Recent research (‘Strategies for Cash and Trade’ from Celent) shone a spotlight onto the situation in several different markets. In China, for example, a trend towards combining cash management and trade finance certainly exists but progress has so far been sluggish as “smaller banks do not have the capability and resources to integrate these two products”. Here, the smaller local and regional banks preferred by Chinese corporates do not have the capability to focus on the sophisticated IT infrastructure necessary for supporting convergence, while the overseas banks often lack the networks to reach out to these same corporates.
Looking at another nearby economy, India, the situation is somewhat similar. While trading on open account only emerged in India in the past decade, it has been seized upon by many as a cheaper and less complex way of doing business. Corporates are therefore looking to banks to provide them with integrated tools that can engage with both ends of a financial supply chain. However, while corporates are seeking out institutions with a large footprint, Celent observed that a bias towards localised banking remains and the resulting lack of emphasis on IT-driven integration is hindering some corporates in their efforts to benefit “from cost reductions and increased transparency through streamlined processes and reporting”.
In Germany the situation is, unsurprisingly, quite different. Celent’s research found that the majority of German respondents to their survey traded fully on open account – with a significant proportion doing so in connection with supply chain finance arrangements run by their bank – and that Germany is one of the world-leaders in terms of the integration of treasury services. However, the German market still has some way to go in terms of fully integrating cash and trade, a process that has been significantly slowed by the economic turbulence of the past several years. Yet both German corporates and banks expect the situation to return to normal quite rapidly and this remains a key market in terms of leading the integration of banks’ cash and trade offerings.
A Win-win Proposition
In summary, in order to react to changing corporate needs, banks must provide additional visibility over financial processes and flows by converging cash management and trade finance – taking the step from being passive providers of services and information to being dynamic participants in corporate financial supply chains. Rather than waiting for requests from clients for new products and capabilities, banks should use their market insight to proactively develop new solutions to give clients an edge against competitors.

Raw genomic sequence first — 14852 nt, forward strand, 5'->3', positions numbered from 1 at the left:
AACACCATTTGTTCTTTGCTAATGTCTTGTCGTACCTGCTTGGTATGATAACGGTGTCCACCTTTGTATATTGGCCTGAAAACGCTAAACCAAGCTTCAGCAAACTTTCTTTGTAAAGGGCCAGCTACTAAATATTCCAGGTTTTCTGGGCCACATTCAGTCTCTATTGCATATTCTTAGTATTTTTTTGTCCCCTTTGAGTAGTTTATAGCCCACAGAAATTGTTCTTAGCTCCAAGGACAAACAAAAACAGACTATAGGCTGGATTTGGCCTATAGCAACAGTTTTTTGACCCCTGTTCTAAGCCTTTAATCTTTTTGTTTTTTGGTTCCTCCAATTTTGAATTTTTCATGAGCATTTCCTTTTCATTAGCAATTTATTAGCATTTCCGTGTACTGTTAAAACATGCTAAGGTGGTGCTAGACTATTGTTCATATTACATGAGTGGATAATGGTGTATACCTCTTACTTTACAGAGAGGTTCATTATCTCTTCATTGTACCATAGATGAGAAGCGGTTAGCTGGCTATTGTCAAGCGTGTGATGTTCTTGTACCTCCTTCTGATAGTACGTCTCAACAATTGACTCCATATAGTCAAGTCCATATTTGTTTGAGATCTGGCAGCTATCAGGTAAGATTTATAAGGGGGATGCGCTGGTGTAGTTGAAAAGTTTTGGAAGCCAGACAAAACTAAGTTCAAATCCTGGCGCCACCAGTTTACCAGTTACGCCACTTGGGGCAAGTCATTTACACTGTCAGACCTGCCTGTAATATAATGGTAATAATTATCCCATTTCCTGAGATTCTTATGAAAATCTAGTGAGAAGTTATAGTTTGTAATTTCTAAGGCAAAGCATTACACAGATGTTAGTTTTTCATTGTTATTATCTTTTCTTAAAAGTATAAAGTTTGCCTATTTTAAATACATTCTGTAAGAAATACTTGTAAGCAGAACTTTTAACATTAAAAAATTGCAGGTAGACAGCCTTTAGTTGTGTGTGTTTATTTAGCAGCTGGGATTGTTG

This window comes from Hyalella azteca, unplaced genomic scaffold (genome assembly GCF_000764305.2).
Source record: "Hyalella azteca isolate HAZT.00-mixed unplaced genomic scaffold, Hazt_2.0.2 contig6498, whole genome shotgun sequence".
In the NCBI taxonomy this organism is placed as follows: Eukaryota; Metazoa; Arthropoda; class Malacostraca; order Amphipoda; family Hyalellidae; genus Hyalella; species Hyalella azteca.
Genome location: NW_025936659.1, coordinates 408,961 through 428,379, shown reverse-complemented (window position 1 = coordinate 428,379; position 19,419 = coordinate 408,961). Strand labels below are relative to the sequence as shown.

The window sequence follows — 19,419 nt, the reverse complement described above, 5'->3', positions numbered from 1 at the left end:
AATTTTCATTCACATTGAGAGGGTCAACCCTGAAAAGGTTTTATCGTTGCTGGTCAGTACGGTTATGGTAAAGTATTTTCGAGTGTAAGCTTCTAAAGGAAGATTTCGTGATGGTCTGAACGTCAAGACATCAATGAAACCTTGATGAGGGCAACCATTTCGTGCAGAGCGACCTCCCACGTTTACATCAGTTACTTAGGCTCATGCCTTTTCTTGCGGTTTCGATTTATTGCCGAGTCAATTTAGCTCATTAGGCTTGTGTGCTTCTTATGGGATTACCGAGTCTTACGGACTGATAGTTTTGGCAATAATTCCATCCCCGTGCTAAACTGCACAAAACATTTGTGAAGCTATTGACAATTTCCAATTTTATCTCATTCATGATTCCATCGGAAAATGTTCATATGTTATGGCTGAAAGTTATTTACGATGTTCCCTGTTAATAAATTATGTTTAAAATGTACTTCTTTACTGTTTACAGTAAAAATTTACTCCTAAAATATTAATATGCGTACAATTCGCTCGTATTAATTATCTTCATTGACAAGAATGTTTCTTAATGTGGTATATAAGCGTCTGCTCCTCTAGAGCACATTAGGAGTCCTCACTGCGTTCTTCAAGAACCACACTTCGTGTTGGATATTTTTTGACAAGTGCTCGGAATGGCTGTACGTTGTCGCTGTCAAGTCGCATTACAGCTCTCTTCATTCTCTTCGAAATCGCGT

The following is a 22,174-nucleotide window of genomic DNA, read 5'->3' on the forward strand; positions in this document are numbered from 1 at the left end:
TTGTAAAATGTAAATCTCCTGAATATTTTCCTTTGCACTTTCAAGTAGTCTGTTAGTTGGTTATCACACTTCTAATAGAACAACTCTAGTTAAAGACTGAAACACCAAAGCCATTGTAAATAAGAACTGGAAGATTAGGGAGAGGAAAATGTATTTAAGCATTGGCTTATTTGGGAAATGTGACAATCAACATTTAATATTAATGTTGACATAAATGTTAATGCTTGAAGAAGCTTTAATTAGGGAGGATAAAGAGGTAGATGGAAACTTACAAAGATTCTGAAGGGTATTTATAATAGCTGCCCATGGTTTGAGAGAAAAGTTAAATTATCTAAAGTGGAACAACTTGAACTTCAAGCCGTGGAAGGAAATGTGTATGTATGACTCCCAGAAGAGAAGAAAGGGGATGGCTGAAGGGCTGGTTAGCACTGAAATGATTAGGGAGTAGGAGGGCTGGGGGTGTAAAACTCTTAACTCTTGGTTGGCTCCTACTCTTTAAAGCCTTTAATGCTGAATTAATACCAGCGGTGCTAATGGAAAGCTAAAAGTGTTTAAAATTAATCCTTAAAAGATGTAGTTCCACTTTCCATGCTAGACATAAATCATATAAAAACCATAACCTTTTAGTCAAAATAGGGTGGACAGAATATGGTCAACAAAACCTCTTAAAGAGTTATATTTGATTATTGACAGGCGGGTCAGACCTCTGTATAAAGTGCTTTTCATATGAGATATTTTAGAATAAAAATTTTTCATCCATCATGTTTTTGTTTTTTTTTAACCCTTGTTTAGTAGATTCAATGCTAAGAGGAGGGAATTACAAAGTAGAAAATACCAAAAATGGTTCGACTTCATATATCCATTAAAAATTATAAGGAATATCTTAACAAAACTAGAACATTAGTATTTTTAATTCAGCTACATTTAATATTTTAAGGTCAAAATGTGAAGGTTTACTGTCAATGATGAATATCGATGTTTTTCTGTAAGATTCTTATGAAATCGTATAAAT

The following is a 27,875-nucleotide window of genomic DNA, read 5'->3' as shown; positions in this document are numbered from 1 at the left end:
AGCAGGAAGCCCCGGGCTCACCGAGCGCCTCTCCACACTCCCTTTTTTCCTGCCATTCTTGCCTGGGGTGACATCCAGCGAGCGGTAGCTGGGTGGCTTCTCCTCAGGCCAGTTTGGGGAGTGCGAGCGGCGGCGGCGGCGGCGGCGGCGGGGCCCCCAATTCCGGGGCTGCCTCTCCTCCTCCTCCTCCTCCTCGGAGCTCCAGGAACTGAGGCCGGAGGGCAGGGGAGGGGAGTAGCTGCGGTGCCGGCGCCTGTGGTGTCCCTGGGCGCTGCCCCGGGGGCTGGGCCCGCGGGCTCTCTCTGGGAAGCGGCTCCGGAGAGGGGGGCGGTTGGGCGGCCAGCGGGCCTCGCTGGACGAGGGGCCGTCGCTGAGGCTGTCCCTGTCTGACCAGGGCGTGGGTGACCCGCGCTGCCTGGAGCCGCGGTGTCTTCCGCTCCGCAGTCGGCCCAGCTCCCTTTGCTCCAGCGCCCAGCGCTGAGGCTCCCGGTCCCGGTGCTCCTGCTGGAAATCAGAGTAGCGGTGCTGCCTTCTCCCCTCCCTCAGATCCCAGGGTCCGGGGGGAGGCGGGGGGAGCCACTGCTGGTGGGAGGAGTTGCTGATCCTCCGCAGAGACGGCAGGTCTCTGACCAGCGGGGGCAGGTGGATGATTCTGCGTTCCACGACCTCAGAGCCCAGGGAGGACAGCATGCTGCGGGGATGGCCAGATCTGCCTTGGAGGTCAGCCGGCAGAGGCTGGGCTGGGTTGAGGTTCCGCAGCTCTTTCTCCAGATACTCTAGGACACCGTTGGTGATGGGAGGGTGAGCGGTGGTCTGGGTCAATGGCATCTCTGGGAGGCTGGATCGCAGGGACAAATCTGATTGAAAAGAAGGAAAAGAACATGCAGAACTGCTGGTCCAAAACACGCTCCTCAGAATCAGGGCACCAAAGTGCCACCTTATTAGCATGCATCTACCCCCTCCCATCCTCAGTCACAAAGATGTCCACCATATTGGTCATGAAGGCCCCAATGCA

This is something that is being driven by the increasingly complex global economic environment that corporate clients face. The changing nature of global trade, the movement away from mitigating risk through documentary means such as letters of credit, and a shifting regulatory backdrop are all contributing to corporates facing a more sophisticated landscape in terms of managing cash and trade. In this respect, corporates are right to expect providers to react to this changing picture by increasing the sophistication and integration of their own services, as well as how they are delivered. As Figure 1 illustrates, using technology for integration has the scope to encompass the broadest number of supply chain participants – including, for example, third-party logistics and global trade management providers – therefore promoting a more integrated and collaborative approach to enhancing supply chain efficiency.
To support clients, banks are thus seeking to enhance their transaction banking strategies, customer-centricity and the overall client experience when dealing with the financial supply chain. Removing inefficiencies and integrating financial information across the trade, cash management and FX business lines represents a significant opportunity for banks as those products currently driving bank revenues in the treasury services space – such as information reporting, online banking and working capital solutions – are also those that correlate with the present demand from corporates for more integrated solutions. And this is confirmation of the win-win situation for banks and corporates that the convergence of cash and trade provision promises.